London Undone includes a fairly diverse group of characters. The story features lesbians, naturally, but also gay men, trans men, an interracial relationship, foster care, and belief systems ranging from the most progressive to fundamentalist. Did you consciously decide to include characters from such a broad spectrum and take on the accompanying conflicts, or was that just the way the characters came to you? How much did you worry about getting all those experiences right, and how did you do it?
When I first began to think about London Undone and what the cast of characters might look like, it struck me that I very rarely see a group of friends portrayed in books that is reflective of the people I’m close to in my life. Like London, I have a chosen family, and we are a diverse bunch. I’m also a mom of two biracial sons, and conversations surrounding diversity are one of the norms in our house. It occurred to me that I had a unique opportunity to represent a fictional family that looks like mine, in terms of widely varied heritage and sexual and gender identity. In that way, yes, it was a conscious decision to include a broad spectrum of characters, but it came from a place of wanting to honor the diversity in my own relationships.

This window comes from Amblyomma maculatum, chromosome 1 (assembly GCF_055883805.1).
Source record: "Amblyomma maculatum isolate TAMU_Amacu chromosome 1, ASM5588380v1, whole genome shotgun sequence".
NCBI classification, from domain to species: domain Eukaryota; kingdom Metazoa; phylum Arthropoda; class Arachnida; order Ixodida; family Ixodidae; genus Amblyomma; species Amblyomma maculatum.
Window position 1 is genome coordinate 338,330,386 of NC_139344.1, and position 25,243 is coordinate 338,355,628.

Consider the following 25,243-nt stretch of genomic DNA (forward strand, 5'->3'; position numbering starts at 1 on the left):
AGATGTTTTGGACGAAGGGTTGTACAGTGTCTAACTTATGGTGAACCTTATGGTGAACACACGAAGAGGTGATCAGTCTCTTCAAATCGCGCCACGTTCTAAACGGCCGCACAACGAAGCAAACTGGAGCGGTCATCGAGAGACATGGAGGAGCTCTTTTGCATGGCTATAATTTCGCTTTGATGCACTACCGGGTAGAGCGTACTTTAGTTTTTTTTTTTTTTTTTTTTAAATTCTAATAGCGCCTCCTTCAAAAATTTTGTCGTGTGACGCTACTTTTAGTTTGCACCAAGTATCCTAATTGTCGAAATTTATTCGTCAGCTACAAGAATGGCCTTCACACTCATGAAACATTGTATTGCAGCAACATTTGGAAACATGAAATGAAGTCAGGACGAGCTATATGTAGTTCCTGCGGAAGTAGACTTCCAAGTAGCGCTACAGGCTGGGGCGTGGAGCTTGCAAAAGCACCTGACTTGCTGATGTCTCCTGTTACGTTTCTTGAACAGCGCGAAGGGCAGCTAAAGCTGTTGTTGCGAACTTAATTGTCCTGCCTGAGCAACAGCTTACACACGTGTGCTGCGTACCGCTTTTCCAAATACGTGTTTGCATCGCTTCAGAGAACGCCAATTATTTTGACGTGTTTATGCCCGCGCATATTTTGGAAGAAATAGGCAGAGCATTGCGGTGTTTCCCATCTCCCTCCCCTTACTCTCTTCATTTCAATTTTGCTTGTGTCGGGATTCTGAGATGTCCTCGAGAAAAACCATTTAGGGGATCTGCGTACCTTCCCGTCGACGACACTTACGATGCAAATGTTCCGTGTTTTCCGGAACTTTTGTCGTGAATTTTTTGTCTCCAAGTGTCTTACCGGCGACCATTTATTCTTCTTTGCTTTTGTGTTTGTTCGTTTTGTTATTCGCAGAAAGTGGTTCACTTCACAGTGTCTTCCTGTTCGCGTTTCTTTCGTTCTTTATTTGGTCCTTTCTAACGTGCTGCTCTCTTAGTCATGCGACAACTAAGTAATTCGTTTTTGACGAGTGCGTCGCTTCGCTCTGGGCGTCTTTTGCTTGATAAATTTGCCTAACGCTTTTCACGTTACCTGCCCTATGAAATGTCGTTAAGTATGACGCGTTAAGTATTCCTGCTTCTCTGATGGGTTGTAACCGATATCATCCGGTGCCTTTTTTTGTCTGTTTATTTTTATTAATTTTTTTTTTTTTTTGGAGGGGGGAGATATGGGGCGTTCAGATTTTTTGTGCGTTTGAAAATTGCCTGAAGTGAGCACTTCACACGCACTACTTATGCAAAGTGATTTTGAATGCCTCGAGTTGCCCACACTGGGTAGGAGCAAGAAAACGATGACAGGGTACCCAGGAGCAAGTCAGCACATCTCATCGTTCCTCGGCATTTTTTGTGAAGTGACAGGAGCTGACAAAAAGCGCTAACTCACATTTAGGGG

You successfully portrayed a lot of nuance with the issues you handle in London Undone with the use of a lot of mirroring. There’s London’s crushingly unsupportive family juxtaposed with Reggie’s beautiful and accepting family. There’s Tate, an adult trans man far along his path next to Quentin, a trans boy at the very beginning of that journey. There’s London and Reggie’s separation contrasted with Grant and Thomas’s breakup, along with a few others. Combined, it felt like a comprehensive look at some incredibly complex topics. Was there anything you wish you could have looked at from a different angle that you couldn’t fit in?
Thank you! This book is so different from the story I intended to tell. I had envisioned a comedic, fish-out-of-water story in which a very nontraditional woman puts herself into the traditional situations outlined in a letter from her childhood self. I realized very quickly that the story I’d started was not what I thought I’d write, and I had to pause to give myself permission to let go of what I thought London Undone was going to be so I could make space for what it could become. I truly had no idea where the story was going to go, and most days when I sat down to write, I didn’t know what was going to happen until my fingers started moving on my keyboard. I think this book unfolded exactly as it was meant to, and I’m happy with how it turned out. Since I didn’t plan to delve into such complicated topics, I didn’t have any preconceived ideas about points I wanted to hit. Maybe that’s why I have no regrets about anything I could’ve touched on, but didn’t. I will say, I do still want to write a more comedy-driven story! Maybe someday.